A good general rule is to call once, softly. He then knows where you are whether he answers you or not. He will not forget where you are no matter how long he stays in the tree, but he will usually begin to worry when he does not hear you again and he is likely to land in your lap when he decides to leave the limb. If he does not land in your lap, you should call immediately to steer him in your direction. Following that, his personality will determine your next decision and that is something that you learn more by feel and experience. You will frequently do everything right and yet still fail to call the turkey.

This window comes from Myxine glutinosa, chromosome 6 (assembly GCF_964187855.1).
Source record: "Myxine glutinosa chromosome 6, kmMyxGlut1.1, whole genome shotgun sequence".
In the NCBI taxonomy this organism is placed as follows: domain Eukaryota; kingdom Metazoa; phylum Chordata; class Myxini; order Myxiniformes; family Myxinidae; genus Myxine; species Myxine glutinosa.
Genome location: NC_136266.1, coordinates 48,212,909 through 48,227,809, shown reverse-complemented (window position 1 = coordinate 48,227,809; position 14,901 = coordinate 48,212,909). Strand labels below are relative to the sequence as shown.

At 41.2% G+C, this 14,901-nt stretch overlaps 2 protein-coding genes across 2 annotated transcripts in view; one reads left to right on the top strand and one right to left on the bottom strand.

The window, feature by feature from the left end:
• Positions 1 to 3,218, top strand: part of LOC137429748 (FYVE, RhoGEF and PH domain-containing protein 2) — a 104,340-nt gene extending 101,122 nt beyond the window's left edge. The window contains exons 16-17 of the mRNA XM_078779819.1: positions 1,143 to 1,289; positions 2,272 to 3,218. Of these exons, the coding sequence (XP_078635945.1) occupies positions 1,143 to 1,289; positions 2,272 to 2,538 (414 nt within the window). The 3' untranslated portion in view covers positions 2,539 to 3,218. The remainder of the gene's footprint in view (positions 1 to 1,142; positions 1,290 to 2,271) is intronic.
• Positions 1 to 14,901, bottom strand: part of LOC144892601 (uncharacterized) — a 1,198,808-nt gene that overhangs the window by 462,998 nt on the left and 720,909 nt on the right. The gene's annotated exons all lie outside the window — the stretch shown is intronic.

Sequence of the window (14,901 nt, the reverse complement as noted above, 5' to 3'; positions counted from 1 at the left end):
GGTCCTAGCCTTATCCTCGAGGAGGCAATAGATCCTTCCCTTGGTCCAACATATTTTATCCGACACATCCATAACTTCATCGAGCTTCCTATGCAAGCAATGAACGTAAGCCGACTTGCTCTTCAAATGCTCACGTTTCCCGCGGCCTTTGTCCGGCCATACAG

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> I know this is a simple one-line answer with little typing...<
It is, but the sarcasm is minimal so I can live with that.
> Turkey calling can't be taught with a typewriter...<
I beg to differ. That's good advice and DeanoZ should get some turkey recordings. But there is no subtitute for time in the woods and seeing and listening to real turkeys. Hearing how they interact with each other in different situations is even better than a tape or CD.
Therein lies the problem. Sir Deano has no experience and in the spirit of a forum, Jim and I are willing to share some of what we have learned, unlike select others. The teaching here does involve a keyboard and the lad needs a baseline to start with. Most of the members on this forum are here to share information and experiences, not invalidate and discount what others have posted. The last part is a shame.
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